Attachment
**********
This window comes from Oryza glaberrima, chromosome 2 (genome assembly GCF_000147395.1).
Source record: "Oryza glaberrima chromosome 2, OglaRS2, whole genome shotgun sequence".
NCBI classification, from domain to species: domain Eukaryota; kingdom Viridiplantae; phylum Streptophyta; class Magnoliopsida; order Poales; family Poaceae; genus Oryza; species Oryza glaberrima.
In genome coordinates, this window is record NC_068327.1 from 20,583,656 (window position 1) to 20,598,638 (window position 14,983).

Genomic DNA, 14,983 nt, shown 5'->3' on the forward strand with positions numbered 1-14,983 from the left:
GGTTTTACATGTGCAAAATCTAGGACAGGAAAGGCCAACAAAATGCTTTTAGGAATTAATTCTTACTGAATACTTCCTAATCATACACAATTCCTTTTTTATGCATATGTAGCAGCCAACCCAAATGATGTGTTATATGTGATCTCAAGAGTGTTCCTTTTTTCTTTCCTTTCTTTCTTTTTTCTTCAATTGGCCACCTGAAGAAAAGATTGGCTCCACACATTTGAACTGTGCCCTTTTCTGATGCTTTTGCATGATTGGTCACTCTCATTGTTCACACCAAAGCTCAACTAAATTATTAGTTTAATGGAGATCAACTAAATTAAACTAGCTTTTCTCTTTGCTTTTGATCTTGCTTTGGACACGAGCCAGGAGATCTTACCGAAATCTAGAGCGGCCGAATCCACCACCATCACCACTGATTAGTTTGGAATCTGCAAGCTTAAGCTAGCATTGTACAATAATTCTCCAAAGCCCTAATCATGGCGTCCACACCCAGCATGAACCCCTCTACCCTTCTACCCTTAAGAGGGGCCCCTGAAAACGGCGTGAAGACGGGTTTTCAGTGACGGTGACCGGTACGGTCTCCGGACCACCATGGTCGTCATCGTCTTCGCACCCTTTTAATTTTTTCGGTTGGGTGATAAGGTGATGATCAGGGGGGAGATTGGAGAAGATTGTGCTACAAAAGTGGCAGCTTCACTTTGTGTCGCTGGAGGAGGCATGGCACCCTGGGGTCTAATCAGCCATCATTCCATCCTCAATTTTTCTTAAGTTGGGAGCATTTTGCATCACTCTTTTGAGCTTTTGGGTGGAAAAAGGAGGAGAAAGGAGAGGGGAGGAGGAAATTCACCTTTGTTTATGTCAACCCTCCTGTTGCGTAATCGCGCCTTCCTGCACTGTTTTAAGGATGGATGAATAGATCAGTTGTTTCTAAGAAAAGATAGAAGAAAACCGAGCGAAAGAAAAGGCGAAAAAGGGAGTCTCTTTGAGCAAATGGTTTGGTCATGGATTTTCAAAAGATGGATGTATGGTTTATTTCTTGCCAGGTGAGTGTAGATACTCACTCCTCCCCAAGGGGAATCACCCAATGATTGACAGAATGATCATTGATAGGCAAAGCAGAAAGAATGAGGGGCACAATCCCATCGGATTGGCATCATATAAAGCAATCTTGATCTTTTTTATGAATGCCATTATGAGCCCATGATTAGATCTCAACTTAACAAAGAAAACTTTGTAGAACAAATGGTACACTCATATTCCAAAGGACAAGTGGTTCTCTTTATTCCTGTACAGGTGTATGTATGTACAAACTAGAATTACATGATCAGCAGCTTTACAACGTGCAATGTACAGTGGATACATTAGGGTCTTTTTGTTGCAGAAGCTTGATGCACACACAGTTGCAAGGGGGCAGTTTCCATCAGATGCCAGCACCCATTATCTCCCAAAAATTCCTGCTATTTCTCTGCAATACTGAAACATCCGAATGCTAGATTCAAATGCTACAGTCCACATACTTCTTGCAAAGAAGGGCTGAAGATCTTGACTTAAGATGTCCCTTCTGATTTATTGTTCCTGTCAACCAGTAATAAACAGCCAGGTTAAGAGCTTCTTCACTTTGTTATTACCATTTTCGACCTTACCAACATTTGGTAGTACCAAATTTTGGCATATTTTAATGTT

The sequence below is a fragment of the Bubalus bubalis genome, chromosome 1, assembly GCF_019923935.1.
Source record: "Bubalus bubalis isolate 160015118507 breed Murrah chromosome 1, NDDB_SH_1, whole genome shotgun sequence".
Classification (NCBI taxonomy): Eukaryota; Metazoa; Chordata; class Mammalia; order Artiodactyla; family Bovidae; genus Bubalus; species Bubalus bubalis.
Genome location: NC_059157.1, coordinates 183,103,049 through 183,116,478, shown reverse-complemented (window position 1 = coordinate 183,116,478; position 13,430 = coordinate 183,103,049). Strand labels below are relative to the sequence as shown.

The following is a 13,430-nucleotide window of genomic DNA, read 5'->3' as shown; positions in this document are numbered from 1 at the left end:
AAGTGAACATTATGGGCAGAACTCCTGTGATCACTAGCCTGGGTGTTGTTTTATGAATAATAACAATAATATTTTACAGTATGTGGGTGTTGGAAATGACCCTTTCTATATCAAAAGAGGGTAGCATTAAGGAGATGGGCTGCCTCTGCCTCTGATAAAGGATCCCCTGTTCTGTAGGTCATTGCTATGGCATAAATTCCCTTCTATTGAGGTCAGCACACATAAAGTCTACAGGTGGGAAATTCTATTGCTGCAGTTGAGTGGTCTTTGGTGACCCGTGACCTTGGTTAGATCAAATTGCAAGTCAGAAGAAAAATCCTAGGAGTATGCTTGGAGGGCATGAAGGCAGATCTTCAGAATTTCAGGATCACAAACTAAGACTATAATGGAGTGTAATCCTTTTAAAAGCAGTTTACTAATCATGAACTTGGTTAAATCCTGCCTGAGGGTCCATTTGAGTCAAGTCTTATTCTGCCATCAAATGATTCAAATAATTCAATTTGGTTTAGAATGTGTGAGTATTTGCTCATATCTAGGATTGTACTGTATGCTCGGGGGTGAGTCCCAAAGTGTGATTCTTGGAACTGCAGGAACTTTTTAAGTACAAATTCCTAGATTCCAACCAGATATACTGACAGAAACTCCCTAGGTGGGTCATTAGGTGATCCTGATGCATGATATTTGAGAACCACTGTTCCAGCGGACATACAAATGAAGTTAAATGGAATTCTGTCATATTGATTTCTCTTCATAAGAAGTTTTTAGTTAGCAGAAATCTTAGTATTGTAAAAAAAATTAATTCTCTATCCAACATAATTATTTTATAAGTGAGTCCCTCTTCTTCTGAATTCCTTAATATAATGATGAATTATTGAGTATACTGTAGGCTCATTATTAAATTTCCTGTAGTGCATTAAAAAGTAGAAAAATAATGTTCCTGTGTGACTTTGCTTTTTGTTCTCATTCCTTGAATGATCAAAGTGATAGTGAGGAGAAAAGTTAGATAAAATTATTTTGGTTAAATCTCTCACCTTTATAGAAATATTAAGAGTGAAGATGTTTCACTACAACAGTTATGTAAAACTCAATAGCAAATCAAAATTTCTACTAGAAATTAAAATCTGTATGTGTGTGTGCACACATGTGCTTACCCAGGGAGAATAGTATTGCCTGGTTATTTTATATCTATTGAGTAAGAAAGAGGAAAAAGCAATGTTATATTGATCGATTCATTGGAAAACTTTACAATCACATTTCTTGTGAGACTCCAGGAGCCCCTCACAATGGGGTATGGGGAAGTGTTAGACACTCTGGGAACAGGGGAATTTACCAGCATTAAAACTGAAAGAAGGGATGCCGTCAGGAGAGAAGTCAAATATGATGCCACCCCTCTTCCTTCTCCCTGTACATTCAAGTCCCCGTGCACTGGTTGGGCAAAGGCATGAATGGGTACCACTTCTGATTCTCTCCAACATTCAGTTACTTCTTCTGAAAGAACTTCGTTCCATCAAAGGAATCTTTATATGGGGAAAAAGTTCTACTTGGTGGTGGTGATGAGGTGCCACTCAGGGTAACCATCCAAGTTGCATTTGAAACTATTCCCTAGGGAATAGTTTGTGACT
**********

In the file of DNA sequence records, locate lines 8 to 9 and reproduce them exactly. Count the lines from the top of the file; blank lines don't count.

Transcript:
Source record: "Bubalus bubalis isolate 160015118507 breed Murrah chromosome 1, NDDB_SH_1, whole genome shotgun sequence".
Classification (NCBI taxonomy): Eukaryota; Metazoa; Chordata; class Mammalia; order Artiodactyla; family Bovidae; genus Bubalus; species Bubalus bubalis.